The point of this is that the hyperinflation we read about was focused at least initially on specific goods and services, not the economy as a whole.  Rising prices first show up in things we want, not a cosmic process where everything rises in unison.  Germany was a closed system at the time.  We now have a world economy where we can have major price increases for things in short supply, but price declines for things in over-supply or where technology and productivity intervene. 

The dry tinder of excessive printing lurks in the background, but the price increases are focused on specific goods, services or asset classes.  Throw in bad data and officially sanctioned market manipulation, and the match to light the dry tinder of the latent excess printing leading to a general hyperinflation could be further into the future or not at all.

To see a repeat of the Weimar experience, we need both a severe shortage of what people want combined with a loss of confidence in the medium of exchange.  Right now we see competition for resources are fierce, but relatively controlled, bidding for trophy assets.  Education has seen a dramatic rise in the cost, but the cost was masked by subsidies and the widespread availability of student loans.  The usual suspects to spark panic buying are shortages of food, energy, water, medicines and personal security.  Which of those will be evident at the flashpoint is impossible to predict.  It could be all of them.  Nobody knows.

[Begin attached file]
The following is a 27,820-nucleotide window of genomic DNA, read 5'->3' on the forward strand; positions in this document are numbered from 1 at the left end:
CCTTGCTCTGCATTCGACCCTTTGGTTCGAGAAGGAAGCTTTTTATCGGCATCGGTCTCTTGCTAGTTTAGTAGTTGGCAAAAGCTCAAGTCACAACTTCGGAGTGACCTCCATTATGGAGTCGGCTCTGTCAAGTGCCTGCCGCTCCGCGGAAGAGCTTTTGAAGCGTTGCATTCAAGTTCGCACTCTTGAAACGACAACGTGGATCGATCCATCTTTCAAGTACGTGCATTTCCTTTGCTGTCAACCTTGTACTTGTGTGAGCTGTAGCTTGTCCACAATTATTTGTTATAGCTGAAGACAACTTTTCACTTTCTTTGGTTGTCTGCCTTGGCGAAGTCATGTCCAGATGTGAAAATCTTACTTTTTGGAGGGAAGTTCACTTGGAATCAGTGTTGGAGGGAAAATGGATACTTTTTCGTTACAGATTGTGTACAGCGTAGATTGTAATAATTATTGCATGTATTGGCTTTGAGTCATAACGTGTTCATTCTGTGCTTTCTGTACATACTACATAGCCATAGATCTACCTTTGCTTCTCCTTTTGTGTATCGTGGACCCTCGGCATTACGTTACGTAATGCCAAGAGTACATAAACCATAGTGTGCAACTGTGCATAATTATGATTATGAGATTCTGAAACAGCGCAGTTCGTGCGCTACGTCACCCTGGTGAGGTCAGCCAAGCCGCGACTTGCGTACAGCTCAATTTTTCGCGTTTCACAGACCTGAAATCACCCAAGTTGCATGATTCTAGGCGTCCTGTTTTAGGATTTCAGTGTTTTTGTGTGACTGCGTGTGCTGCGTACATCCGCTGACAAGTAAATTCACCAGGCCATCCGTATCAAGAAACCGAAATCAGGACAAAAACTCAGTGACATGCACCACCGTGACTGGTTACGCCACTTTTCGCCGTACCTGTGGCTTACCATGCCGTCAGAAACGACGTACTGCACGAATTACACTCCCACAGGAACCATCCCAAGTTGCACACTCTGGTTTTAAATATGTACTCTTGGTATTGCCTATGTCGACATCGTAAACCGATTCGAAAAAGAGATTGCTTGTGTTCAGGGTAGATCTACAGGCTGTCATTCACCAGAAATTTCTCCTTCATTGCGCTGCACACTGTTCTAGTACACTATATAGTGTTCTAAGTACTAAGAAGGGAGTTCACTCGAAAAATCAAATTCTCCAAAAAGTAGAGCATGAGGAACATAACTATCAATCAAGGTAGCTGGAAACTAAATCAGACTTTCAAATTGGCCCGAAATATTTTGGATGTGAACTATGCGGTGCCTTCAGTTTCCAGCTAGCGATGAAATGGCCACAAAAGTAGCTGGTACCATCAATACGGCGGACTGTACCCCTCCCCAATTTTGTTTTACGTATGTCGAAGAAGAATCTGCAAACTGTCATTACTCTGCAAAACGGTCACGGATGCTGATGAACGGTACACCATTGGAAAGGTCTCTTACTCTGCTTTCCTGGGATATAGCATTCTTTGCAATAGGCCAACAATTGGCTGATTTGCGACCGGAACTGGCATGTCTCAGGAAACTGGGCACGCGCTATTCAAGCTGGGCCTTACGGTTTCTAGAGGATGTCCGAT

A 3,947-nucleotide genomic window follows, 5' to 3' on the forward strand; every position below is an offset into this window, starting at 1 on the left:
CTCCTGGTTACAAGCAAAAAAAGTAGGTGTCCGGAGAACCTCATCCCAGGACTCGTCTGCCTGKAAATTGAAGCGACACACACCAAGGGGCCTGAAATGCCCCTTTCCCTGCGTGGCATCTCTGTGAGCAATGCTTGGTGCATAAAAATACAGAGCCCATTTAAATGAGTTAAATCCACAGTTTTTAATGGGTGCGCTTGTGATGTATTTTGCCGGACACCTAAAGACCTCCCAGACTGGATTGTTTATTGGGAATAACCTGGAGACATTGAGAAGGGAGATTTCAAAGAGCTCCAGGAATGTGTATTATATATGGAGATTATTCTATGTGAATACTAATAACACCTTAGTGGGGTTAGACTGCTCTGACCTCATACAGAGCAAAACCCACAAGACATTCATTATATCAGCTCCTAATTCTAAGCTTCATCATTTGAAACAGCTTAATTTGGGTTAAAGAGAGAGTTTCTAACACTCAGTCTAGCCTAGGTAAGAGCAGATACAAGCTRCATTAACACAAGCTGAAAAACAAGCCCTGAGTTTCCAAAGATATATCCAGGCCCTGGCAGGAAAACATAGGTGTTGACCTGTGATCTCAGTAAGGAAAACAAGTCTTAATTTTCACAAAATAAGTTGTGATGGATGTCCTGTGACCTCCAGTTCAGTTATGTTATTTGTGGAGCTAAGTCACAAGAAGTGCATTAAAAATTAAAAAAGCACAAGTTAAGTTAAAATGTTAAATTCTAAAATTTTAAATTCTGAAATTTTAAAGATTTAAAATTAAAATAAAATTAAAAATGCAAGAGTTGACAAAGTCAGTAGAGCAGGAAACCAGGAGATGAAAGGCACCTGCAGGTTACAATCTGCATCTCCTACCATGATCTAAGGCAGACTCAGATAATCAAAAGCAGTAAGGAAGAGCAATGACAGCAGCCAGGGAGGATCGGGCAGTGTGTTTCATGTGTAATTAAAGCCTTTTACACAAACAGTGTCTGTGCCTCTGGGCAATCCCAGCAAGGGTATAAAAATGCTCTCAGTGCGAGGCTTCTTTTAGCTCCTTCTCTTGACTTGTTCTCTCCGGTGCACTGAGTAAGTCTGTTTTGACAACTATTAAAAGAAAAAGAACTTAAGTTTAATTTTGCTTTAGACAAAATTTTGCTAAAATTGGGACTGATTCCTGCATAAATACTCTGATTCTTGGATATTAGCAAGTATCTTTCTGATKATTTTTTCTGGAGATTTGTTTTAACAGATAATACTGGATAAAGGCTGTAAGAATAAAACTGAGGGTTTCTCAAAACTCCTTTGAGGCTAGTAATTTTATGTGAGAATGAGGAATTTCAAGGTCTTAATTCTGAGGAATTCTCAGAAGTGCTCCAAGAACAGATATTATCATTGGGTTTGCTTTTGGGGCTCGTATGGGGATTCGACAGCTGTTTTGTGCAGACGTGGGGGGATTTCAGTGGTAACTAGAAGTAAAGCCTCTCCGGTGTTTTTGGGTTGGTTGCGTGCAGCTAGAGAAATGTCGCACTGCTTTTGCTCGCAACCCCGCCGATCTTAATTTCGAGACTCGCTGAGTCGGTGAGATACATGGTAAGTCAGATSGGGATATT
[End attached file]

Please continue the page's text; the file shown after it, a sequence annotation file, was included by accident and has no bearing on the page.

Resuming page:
There is no doubt that the currency wars are in full swing.  So far, it has manifested itself as flows back and forth.  The recent rise in the Euro is an example of that as capital flows out of the dollar into that fiat currency.  The spark that will set all of this on fire will be the repudiation of all fiat currencies in favor of gold, silver, resources and other real assets. 

The mountain of fiat currencies and derivatives dwarfs the amount of real assets. As that mountain crumbles, we will see the sparks and the tinder come together in a monetary conflagration as wealth holders panic into anything that will hold value.  The Weimar experience will seem like child’s play as the entire financial system for our global economy is deconstructed.

When that will occur is unknown, but the smell of monetary smoke is in the air.  Traditional real assets, such as those mentioned above, will become the safe havens.  Those who dallied, despite all of the historical warning signs, will see what remains of their wealth evaporate in a very short period of time.

The situation does not call for despair and inaction.  It calls for thoughtful allocation of assets using common sense and history as our guide.  We have suggested that opportunities for growth that will transition the monetary reordering should also be a part of the allocation.  Look for global brands consolidating market share and companies that are rapidly growing earnings such as we see in technology and energy.  It is imperative that investors be extremely well-positioned and nimble in this ‘Brave New World.’

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Eric King